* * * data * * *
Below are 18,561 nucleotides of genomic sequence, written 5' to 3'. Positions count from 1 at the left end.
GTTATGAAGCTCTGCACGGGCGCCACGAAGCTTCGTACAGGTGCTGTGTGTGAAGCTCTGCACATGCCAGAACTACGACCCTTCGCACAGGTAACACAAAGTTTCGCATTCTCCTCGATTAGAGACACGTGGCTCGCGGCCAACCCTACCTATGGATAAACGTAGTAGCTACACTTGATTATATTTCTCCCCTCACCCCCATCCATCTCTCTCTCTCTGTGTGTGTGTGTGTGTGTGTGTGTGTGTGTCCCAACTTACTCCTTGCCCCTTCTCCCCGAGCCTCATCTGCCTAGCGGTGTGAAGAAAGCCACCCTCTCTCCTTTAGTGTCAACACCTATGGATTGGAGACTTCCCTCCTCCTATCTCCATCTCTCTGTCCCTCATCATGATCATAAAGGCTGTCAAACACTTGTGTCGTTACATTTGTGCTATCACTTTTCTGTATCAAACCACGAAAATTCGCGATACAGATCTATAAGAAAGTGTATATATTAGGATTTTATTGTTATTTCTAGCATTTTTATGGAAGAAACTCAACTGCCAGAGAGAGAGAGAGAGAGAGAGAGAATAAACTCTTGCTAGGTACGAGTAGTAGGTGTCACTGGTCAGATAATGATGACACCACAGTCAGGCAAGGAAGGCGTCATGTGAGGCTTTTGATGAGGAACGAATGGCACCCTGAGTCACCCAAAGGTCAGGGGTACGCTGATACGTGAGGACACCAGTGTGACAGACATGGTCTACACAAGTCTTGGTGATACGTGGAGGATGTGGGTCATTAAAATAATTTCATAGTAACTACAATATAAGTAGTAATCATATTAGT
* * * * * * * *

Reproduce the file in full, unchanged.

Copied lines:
Below are 18,561 nucleotides of genomic sequence, written 5' to 3'. Positions count from 1 at the left end.
GTTATGAAGCTCTGCACGGGCGCCACGAAGCTTCGTACAGGTGCTGTGTGTGAAGCTCTGCACATGCCAGAACTACGACCCTTCGCACAGGTAACACAAAGTTTCGCATTCTCCTCGATTAGAGACACGTGGCTCGCGGCCAACCCTACCTATGGATAAACGTAGTAGCTACACTTGATTATATTTCTCCCCTCACCCCCATCCATCTCTCTCTCTCTGTGTGTGTGTGTGTGTGTGTGTGTGTGTGTCCCAACTTACTCCTTGCCCCTTCTCCCCGAGCCTCATCTGCCTAGCGGTGTGAAGAAAGCCACCCTCTCTCCTTTAGTGTCAACACCTATGGATTGGAGACTTCCCTCCTCCTATCTCCATCTCTCTGTCCCTCATCATGATCATAAAGGCTGTCAAACACTTGTGTCGTTACATTTGTGCTATCACTTTTCTGTATCAAACCACGAAAATTCGCGATACAGATCTATAAGAAAGTGTATATATTAGGATTTTATTGTTATTTCTAGCATTTTTATGGAAGAAACTCAACTGCCAGAGAGAGAGAGAGAGAGAGAGAGAATAAACTCTTGCTAGGTACGAGTAGTAGGTGTCACTGGTCAGATAATGATGACACCACAGTCAGGCAAGGAAGGCGTCATGTGAGGCTTTTGATGAGGAACGAATGGCACCCTGAGTCACCCAAAGGTCAGGGGTACGCTGATACGTGAGGACACCAGTGTGACAGACATGGTCTACACAAGTCTTGGTGATACGTGGAGGATGTGGGTCATTAAAATAATTTCATAGTAACTACAATATAAGTAGTAATCATATTAGT